Arthritis is a common condition in dogs and cats (and yes, cats do get arthritis — they’re just better at hiding it!). Osteoarthritis is a degenerative condition of the joints that causes stiffness, loss of mobility and discomfort.
In the early stages, arthritis causes inflammation in the joints. An unfortunate consequence is that new bone is laid down.
This remodels the joint, but not for the better — new bone deposits get in the way of movement and restrict how far the joint can bend and flex.
Typically, the first signs of arthritis are stiffness when getting up after a long rest, such as first thing in the morning after a night’s sleep. You may notice this when your pet stretches in a tentative manner and takes stiff, stilted steps when he first rises.
In the early stages, this stiffness eases within a few minutes as he gets moving and the joints warm up. In more advanced cases, either pain or physical changes in the joints mean the stiffness becomes permanent.
Other signs include long-term lameness or limping on a particular leg. The affected joint(s) may be bigger than the same joint on the other leg and may feel hot to the touch. Some pets lick at a sore joint in an attempt to ease the aching discomfort. A giveaway clue of this is if your white-coated pet has brown saliva staining a joint.
The initial inflammation that is the start of arthritis often happens because of damage to the joint where bone rubs against bone. This could be because of an accident in earlier life or as part of the aging process, where the joint lining cracks and chips.
Joint surfaces are meant to move smoothly over one another. Slippery fluid lubricates the joint, and the joint surfaces are lined with smooth cartilage so the bones slide over one another without catching or knocking.
When damage occurs to the cartilage lining or the amount of joint fluid decreases, bone rubs against bone, causing inflammation that makes arthritis painful. In an attempt to repair itself, new bony spurs are laid down, but this limits the range of joint movement and results in permanent stiffness.
The history of long-term stiffness, which gets steadily worse, is a clue to arthritis, although other conditions can also cause similar signs. To reach a diagnosis, your veterinarian watches your dog or cat walking and examines each limb, looking for telltale signs of pain, heat or swelling of the joints.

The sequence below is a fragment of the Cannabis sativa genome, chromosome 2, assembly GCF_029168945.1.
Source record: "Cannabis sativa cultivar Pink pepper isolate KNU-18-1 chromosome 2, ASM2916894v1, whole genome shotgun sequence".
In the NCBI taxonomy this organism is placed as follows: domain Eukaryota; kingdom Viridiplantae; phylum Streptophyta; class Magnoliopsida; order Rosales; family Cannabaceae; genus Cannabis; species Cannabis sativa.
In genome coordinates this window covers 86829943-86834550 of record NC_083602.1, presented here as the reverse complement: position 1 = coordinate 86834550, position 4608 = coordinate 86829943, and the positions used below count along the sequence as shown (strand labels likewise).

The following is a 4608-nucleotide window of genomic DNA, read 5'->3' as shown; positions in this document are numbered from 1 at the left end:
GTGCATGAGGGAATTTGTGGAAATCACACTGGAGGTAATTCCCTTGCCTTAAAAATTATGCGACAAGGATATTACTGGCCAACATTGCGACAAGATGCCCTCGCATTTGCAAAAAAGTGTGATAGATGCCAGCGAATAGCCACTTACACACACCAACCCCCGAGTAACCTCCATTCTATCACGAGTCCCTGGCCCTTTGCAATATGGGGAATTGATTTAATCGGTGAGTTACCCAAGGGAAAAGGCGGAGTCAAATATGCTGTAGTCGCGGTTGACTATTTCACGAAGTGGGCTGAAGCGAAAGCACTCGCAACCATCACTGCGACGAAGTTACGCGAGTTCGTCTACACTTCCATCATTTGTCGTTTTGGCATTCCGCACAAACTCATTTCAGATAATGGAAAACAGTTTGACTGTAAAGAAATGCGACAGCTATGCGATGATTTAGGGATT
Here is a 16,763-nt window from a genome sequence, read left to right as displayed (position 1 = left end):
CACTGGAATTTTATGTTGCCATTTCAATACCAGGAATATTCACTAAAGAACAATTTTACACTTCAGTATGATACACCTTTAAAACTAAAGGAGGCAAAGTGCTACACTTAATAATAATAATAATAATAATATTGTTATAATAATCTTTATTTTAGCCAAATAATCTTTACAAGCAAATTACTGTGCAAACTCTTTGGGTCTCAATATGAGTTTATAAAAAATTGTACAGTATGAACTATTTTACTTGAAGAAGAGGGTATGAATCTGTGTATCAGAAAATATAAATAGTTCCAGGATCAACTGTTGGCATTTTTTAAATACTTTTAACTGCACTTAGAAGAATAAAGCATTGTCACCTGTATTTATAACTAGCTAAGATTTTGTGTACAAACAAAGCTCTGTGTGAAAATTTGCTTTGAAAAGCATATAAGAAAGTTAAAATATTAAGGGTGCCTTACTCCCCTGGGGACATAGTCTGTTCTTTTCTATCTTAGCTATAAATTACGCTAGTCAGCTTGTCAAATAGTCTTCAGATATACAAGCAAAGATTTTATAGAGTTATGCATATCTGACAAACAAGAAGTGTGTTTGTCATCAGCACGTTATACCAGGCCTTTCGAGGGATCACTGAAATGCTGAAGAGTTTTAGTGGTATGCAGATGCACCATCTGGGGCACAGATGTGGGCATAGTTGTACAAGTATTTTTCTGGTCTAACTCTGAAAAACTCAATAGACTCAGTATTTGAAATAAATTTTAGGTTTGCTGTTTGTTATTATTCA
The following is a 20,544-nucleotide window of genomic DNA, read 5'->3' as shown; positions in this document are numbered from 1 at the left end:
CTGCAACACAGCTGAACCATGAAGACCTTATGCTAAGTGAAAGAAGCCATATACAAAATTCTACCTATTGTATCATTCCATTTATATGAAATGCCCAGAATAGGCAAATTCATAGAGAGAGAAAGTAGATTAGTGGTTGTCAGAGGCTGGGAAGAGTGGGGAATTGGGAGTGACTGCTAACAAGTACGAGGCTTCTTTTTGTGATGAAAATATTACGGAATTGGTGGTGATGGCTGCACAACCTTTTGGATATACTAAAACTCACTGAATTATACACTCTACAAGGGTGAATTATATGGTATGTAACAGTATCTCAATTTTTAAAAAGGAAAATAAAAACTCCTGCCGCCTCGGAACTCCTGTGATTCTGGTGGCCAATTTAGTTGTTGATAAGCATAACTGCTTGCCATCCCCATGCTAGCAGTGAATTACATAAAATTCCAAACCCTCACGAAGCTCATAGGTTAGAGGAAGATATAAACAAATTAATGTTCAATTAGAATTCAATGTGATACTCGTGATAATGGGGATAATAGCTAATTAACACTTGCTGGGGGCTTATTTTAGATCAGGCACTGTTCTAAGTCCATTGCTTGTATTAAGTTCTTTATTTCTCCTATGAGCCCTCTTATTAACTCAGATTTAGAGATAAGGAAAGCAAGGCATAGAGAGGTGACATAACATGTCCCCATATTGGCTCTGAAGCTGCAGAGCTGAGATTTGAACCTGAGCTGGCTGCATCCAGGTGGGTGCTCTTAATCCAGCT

To confirm the suspicion and to rule out other problems, such as a joint infection or cancer, the next step is to take radiographs of the sore joints to look for changes associated with osteoarthritis. Based on those results, it may be necessary to take a sample of joint fluid to look for bacteria and rule out infection.
The mainstay of arthritis treatment is pain relief, of which drugs most commonly used belong to the non-steroidal anti-inflammatory drugs (NSAIDs). These are effective and have a high safety margin, although — like any medication — side effects may occur in some individuals.
Opinions vary about the use of neutraceuticals (food supplements), such as chondroitin and glucosamine (affiliate link). The theory is that they provide the joints with the building blocks of repair, but researchers point out that the molecules are too large to filter into the joints where they are needed.
Where possible, encourage your arthritic pet to exercise, albeit gently. This helps keep the muscles toned, which support the joints.
However, never over-exert the pet — if the muscles become over-tired, they offer little support, and the arthritic joint is likely to be damaged even more.
X-rays can show how pets’ joints develop arthritis, as seen in this video:
It is crucial to keep an arthritic pet slim and trim. Carrying extra weight places more strain on those struggling joints, which causes more pain.
Overweight animals are also less likely to move around, which leads to muscle wastage and further loss of support to those sore joints.
- “Non-steroidal anti-inflammatory drugs and corticosteroids for the management of canine osteoarthritis.” Johnston & Budsberg. Vet Clin North Am Small Anim Pract, 27: 841–862.
- “Pathophysiology of osteoarthritis.” Martel-Pelletier. Osteoarthritis Cartilage, 6(6): 374–376.
This pet health content was written by a veterinarian, Dr. Pippa Elliott, BVMS, MRCVS. It was last reviewed Aug. 23, 2016.
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